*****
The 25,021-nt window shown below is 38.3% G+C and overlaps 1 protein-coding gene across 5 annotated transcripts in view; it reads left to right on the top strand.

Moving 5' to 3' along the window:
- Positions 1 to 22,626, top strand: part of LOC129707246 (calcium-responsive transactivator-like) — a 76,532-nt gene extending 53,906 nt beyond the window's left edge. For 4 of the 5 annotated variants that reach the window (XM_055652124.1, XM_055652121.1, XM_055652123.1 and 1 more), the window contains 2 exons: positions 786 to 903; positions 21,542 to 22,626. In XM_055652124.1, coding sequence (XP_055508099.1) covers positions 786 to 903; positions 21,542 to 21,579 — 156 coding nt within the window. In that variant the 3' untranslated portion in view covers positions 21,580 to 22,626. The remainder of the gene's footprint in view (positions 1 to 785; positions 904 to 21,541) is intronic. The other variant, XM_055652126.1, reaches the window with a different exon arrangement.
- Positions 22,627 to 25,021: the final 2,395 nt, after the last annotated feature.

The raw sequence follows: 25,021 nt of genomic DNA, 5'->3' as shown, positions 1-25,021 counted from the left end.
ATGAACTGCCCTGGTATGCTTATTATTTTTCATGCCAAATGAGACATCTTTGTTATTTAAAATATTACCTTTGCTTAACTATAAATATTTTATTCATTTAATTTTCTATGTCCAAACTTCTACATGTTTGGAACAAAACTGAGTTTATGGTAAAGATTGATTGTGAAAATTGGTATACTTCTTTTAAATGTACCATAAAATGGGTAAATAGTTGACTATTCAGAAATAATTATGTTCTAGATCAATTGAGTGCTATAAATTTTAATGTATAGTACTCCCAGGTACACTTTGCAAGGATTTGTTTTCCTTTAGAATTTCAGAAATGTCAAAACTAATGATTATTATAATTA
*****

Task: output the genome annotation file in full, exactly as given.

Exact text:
The 25,021-nt window shown below is 38.3% G+C and overlaps 1 protein-coding gene across 5 annotated transcripts in view; it reads left to right on the top strand.

Moving 5' to 3' along the window:
- Positions 1 to 22,626, top strand: part of LOC129707246 (calcium-responsive transactivator-like) — a 76,532-nt gene extending 53,906 nt beyond the window's left edge. For 4 of the 5 annotated variants that reach the window (XM_055652124.1, XM_055652121.1, XM_055652123.1 and 1 more), the window contains 2 exons: positions 786 to 903; positions 21,542 to 22,626. In XM_055652124.1, coding sequence (XP_055508099.1) covers positions 786 to 903; positions 21,542 to 21,579 — 156 coding nt within the window. In that variant the 3' untranslated portion in view covers positions 21,580 to 22,626. The remainder of the gene's footprint in view (positions 1 to 785; positions 904 to 21,541) is intronic. The other variant, XM_055652126.1, reaches the window with a different exon arrangement.
- Positions 22,627 to 25,021: the final 2,395 nt, after the last annotated feature.

The raw sequence follows: 25,021 nt of genomic DNA, 5'->3' as shown, positions 1-25,021 counted from the left end.
ATGAACTGCCCTGGTATGCTTATTATTTTTCATGCCAAATGAGACATCTTTGTTATTTAAAATATTACCTTTGCTTAACTATAAATATTTTATTCATTTAATTTTCTATGTCCAAACTTCTACATGTTTGGAACAAAACTGAGTTTATGGTAAAGATTGATTGTGAAAATTGGTATACTTCTTTTAAATGTACCATAAAATGGGTAAATAGTTGACTATTCAGAAATAATTATGTTCTAGATCAATTGAGTGCTATAAATTTTAATGTATAGTACTCCCAGGTACACTTTGCAAGGATTTGTTTTCCTTTAGAATTTCAGAAATGTCAAAACTAATGATTATTATAATTA